Paul Kalanithi, like any medical student, spent countless hours in the hospital, working gruellingly long shifts as a neurosurgeon. So when his back began to ache and he was fatigued, he was not unduly alarmed. However, when he began to lose a lot of weight and the pain grew worse, tests revealed that this promising young physician was about to become a patient himself.
Diagnosed with terminal lung cancer, Paul and his wife Lucy embarked on a journey that was more about living than dying. They decided to go ahead and start a family and their daughter Cady was Paul’s pride and joy, born just months before he died. The early chapters of the book outline the kind of person Paul was–a brave, thoughtful student of literature and philosophy as well as of neuroscience. Even before his illness, he was often occupied with questions about the meaning of life because as a neurosurgeon he was used to making life and death decisions for and with his patients. In addition to becoming a surgeon, he also wanted to write, and he got that opportunity with this book. His poetic prose show what a talent he has. I use the present tense purposefully here, because as novelist Abraham Verghese says in the Foreword to this book, it’s as if Paul is still with us, his hopeful voice still seems to linger in our hearts and minds.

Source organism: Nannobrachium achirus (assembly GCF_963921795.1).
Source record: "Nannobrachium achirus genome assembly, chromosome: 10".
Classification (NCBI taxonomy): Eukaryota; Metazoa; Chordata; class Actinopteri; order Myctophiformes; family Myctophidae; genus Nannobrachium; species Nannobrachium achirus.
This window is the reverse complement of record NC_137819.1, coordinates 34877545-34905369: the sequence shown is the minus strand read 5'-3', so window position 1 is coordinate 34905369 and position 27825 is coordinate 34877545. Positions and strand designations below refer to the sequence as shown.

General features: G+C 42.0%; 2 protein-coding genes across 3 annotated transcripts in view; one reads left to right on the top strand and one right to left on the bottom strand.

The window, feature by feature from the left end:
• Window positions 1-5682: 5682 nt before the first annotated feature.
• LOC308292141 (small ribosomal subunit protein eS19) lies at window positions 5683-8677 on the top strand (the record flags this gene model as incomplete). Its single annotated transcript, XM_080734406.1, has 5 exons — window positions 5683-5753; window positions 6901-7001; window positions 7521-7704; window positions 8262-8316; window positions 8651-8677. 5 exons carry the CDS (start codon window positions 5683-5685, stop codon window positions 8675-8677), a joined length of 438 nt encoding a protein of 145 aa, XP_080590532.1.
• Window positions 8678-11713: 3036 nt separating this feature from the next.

This dying doctor’s gripping memoir is a natural, honest, and unflinching account of his journey. Paul’s willingness to reflect and share and not avert his eyes from death, will undoubtedly inspire and comfort others who are ill or who experience loss. The final paragraph is directed towards his infant daughter and it is breathtakingly beautiful. The Epilogue is written by Paul’s wife, because Paul did die before he could finish the book. Lucy’s voice rounds out the story. I loved hearing from her as well.
I fully agree with novelist Ann Patchett who called this book a “universal donor,” one to recommend to anyone and everyone.